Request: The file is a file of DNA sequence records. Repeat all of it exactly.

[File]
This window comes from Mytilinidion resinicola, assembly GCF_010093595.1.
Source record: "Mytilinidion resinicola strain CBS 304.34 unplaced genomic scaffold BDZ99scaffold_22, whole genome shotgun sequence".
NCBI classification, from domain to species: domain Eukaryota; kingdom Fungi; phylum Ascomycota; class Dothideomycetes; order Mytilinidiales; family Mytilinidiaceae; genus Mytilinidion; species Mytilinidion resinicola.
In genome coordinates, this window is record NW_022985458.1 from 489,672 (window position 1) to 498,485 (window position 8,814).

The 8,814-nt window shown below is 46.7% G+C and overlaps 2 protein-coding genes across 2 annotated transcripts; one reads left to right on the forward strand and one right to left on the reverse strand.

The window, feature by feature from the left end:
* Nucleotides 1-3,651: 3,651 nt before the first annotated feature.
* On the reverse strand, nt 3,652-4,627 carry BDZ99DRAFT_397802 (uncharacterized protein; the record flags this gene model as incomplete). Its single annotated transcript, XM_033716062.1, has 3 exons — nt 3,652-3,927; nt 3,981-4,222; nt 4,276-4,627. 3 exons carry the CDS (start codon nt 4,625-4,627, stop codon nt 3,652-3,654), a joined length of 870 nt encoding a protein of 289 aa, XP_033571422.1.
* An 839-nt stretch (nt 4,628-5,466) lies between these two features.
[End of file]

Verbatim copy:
This window comes from Mytilinidion resinicola, assembly GCF_010093595.1.
Source record: "Mytilinidion resinicola strain CBS 304.34 unplaced genomic scaffold BDZ99scaffold_22, whole genome shotgun sequence".
NCBI classification, from domain to species: domain Eukaryota; kingdom Fungi; phylum Ascomycota; class Dothideomycetes; order Mytilinidiales; family Mytilinidiaceae; genus Mytilinidion; species Mytilinidion resinicola.
In genome coordinates, this window is record NW_022985458.1 from 489,672 (window position 1) to 498,485 (window position 8,814).

The 8,814-nt window shown below is 46.7% G+C and overlaps 2 protein-coding genes across 2 annotated transcripts; one reads left to right on the forward strand and one right to left on the reverse strand.

The window, feature by feature from the left end:
* Nucleotides 1-3,651: 3,651 nt before the first annotated feature.
* On the reverse strand, nt 3,652-4,627 carry BDZ99DRAFT_397802 (uncharacterized protein; the record flags this gene model as incomplete). Its single annotated transcript, XM_033716062.1, has 3 exons — nt 3,652-3,927; nt 3,981-4,222; nt 4,276-4,627. 3 exons carry the CDS (start codon nt 4,625-4,627, stop codon nt 3,652-3,654), a joined length of 870 nt encoding a protein of 289 aa, XP_033571422.1.
* An 839-nt stretch (nt 4,628-5,466) lies between these two features.